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Black print with a white carnation: Mildred Brown and the "Omaha Star" newspaper, 1938--1989
This study examines and analyzes the life and times of Mildred Dee Brown, the co-founder of the Omaha Star, the longest running black newspaper founded by a black woman in the United States. Her story dates from the nineteenth-century era of Reconstruction and Jim Crow, to the twentieth century's Great Migration, World Wars I and II, the Red Scare, the civil rights and black power movements, desegregation and urban renewal. Brown's strong family background, her deliberate involvement with the black community in Omaha, Nebraska, usage of the politics of respectability, knowledge through practical application and formal education, community collective activism, racial solidarity, and ability to change strategies, ensured her status and her weekly's longevity in the city's black enclave. During Brown's fifty-one year tenure as the owner, editor, and publisher of the Omaha Star, she successfully challenged racial discrimination, unfair employment practices, restrictive housing covenants, the public segregated school system and a freeway dividing the minority neighborhood. The Near North Side's matriarch, with her trademark white carnation corsage, became an iconic leader while her legacy, the Omaha Star newspaper, continues as a source of racial uplift for black Omaha residents. ^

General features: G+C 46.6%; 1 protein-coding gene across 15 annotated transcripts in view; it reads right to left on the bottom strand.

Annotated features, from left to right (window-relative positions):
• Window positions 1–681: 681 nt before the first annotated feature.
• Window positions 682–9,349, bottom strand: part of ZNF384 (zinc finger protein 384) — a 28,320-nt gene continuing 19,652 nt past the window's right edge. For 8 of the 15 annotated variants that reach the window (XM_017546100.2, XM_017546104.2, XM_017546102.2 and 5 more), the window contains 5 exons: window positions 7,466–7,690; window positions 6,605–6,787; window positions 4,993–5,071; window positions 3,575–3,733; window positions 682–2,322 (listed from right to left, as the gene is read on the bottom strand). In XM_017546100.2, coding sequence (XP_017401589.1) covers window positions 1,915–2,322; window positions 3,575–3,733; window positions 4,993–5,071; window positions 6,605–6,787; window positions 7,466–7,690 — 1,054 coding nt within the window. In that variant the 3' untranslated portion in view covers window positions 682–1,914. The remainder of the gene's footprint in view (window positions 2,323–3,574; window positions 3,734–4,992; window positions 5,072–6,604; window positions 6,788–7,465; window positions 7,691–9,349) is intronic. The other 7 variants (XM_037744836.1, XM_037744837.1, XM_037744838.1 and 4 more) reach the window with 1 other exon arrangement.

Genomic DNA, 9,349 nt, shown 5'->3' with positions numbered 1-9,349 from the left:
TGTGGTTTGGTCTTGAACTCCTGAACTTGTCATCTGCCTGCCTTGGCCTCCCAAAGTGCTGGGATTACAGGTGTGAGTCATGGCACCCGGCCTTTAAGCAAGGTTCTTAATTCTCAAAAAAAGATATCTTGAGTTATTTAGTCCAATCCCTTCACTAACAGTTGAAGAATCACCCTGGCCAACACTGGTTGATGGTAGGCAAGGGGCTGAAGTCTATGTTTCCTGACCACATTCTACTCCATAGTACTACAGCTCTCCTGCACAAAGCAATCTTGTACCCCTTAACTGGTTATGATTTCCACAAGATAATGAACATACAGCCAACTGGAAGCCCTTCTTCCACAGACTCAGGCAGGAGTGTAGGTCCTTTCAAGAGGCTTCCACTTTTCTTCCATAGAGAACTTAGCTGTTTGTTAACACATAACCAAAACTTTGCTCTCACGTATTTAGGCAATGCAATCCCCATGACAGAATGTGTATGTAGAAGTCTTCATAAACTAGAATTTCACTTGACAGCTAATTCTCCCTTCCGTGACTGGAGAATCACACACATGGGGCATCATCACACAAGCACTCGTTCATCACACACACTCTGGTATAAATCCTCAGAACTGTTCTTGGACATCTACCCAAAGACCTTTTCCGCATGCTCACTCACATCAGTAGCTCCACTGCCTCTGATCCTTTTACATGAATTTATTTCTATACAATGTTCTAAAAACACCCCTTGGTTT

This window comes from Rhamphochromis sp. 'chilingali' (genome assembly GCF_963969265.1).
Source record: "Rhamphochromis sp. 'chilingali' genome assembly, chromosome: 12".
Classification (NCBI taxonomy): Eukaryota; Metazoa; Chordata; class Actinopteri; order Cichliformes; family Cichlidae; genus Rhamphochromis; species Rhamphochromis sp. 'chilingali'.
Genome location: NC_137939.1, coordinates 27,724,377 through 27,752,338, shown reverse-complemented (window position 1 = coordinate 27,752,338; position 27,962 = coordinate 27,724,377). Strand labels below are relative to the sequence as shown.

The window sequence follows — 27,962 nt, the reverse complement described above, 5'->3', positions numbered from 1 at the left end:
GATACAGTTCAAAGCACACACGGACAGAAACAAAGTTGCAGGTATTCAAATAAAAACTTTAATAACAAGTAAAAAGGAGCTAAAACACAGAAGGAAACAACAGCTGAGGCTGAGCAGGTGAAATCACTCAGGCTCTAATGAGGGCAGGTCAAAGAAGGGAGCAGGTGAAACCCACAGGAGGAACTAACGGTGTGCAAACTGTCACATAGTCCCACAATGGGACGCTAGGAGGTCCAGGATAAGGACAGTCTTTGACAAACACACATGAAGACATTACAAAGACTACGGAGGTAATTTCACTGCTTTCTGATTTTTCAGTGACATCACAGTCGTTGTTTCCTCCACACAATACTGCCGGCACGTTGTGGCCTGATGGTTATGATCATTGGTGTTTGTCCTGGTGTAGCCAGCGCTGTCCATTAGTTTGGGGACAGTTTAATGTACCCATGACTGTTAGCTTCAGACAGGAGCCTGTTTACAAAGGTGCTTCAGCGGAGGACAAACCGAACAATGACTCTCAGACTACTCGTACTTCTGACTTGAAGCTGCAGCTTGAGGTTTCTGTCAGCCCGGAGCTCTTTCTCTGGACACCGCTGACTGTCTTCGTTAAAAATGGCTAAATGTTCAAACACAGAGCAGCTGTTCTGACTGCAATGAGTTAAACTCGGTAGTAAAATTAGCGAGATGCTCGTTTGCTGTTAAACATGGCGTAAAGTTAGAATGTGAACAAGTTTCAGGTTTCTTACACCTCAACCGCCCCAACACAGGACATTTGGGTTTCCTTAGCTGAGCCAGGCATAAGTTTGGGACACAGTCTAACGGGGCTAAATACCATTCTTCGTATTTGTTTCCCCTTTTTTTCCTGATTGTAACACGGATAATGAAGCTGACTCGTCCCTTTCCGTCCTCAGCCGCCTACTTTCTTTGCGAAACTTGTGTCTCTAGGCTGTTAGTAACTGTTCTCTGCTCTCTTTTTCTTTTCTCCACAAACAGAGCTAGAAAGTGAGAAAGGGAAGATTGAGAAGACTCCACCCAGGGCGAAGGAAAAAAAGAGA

Biography|History, Black|History, United States|Journalism
Forss, Amy Helene, "Black print with a white carnation: Mildred Brown and the "Omaha Star" newspaper, 1938--1989" (2010). ETD collection for University of Nebraska - Lincoln. AAI3427285.